On Reanimating Old Outtakes – a Cautionary Tale

Now that the weather is turning cool, I’m getting more frequent cuddly desk companions again. I’m sure it’s me they love, not my warm lamp.

I used to have this writing teacher who did not believe in revising via word processor. Yes – she was old school. But she was firmly convinced that the advent of word-processing software had created lazy revisers, because writers could cut, paste, rearrange and massage the existing words. Before the software, revising meant retyping or rewriting by hand from beginning to end. She thought that recasting the story from the beginning led to greater insights and a more cohesive product. She exhorted us to resist the urge to revise the existing document and instead, type it again from the beginning, the old-fashioned way.

Of course, we all rolled our eyes at her and totally ignored this advice. I mean, who has the freaking time? When you have this great technology that lets you tweak an existing document, why on earth would anyone spend all that time and effort to type it all out again?? So none of us followed her advice.

More and more, though, I’m starting to think she’s right.

Not that I do it.

Those of you keeping track at home know that I’m deep into writing the sequel to Rogue’s Pawn, fondly known as RP2, because I haven’t decided what title I want to propose. I’m kind of waiting to see how the story turns out.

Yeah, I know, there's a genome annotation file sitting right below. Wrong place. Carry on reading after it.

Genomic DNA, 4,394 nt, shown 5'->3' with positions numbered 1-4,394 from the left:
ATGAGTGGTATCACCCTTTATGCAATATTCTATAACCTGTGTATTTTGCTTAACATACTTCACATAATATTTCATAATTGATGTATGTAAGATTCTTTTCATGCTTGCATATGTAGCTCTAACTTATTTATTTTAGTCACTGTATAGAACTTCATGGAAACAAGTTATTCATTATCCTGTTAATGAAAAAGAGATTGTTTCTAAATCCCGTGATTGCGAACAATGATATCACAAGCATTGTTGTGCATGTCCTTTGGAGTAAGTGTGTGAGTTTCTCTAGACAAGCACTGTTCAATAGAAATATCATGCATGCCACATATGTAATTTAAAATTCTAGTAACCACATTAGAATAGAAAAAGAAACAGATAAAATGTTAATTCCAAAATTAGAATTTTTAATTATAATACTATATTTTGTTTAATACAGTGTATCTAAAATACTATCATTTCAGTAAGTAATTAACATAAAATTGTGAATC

(I love to say things like that, just to imagine all the plotters clutching their heads with anxiety.)

A couple of days ago I realized I’d forgotten to weave in a thread that I needed and that a scene I’d cut from Rogue’s Pawn was exactly what should go there. For all of you readers who bitched noticed that there were some questions left unanswered in the first book, this is part of why. There were chunks that had to be cut out, just to find some kind of reasonable conclusion. I always knew they’d work into the later stories somehow (or hoped), but I wasn’t sure where or how.

So, on Wednesday I pasted in this 5K chunk and yesterday I set to massaging it into place. A task I thought would go quickly.

Um, no.

In fact, having cut half of it and writing a whole bunch of new stuff, I’m still nowhere done with that section.

Worse, I’m starting to realize that if I’d just rewritten the scene, I’d likely be done already.

It’s difficult to explain why, but it’s somehow more challenging to wrestle old work into a new mold that to just write something fresh in the new vein. A lot has changed in the story. This is a scene between Rogue and Gwynn and their dynamic has come a long way. So the way they talk to each other, touch each other, where they’re at in their heads, their goals and desires – all of these things have changed. And that all requires subtle reworking of what they say, how they say it and when, the tone, pacing, word choice.

Yeah, I’m clutching my own head. I totally deserve that.

So, will I just rewrite the damn scene from the beginning? Probably not. It’s reworked now. I did end up just cutting the rest of the scene and I’ll write the second half of it fresh, because a lot of that part no longer applied.

I did a post about six months back on Letting the Babies Stay Dead. It elicited some lively debate on whether outtakes (those babies that need to be “killed” or cut out) should be kept or ditched entirely. In that I said I wondered if I should give all of mine a decent burial, instead of keeping them around in case I could reanimate them.